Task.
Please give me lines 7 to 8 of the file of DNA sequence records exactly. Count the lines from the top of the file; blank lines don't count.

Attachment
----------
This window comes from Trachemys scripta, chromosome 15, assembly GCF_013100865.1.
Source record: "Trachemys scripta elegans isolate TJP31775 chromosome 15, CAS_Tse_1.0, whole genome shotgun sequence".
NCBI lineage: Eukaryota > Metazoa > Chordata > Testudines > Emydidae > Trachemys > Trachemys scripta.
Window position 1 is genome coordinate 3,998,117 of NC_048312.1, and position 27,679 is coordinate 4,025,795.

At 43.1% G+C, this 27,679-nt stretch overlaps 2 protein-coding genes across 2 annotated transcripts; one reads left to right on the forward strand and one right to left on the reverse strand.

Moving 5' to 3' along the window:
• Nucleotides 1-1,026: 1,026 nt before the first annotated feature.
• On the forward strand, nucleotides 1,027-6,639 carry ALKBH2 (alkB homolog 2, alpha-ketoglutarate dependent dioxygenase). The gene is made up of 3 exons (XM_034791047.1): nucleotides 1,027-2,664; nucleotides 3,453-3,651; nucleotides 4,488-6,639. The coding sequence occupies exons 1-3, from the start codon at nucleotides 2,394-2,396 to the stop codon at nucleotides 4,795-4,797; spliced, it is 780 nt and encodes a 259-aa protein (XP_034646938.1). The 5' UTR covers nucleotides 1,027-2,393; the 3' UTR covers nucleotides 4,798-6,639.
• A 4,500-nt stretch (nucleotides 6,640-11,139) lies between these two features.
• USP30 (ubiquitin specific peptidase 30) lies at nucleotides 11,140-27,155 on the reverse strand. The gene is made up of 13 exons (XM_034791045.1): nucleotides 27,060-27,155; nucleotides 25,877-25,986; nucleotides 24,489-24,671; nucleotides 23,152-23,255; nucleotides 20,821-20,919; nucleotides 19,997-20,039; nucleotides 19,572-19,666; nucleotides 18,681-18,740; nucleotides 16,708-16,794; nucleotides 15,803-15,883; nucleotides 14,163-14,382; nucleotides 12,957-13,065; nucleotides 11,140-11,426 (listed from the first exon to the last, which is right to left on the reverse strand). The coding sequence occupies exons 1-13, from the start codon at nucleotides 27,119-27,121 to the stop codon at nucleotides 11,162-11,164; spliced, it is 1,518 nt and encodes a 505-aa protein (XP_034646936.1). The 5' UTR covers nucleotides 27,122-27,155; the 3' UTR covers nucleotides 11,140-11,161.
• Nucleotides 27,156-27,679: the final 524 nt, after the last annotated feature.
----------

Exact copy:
• Nucleotides 1-1,026: 1,026 nt before the first annotated feature.
• On the forward strand, nucleotides 1,027-6,639 carry ALKBH2 (alkB homolog 2, alpha-ketoglutarate dependent dioxygenase). The gene is made up of 3 exons (XM_034791047.1): nucleotides 1,027-2,664; nucleotides 3,453-3,651; nucleotides 4,488-6,639. The coding sequence occupies exons 1-3, from the start codon at nucleotides 2,394-2,396 to the stop codon at nucleotides 4,795-4,797; spliced, it is 780 nt and encodes a 259-aa protein (XP_034646938.1). The 5' UTR covers nucleotides 1,027-2,393; the 3' UTR covers nucleotides 4,798-6,639.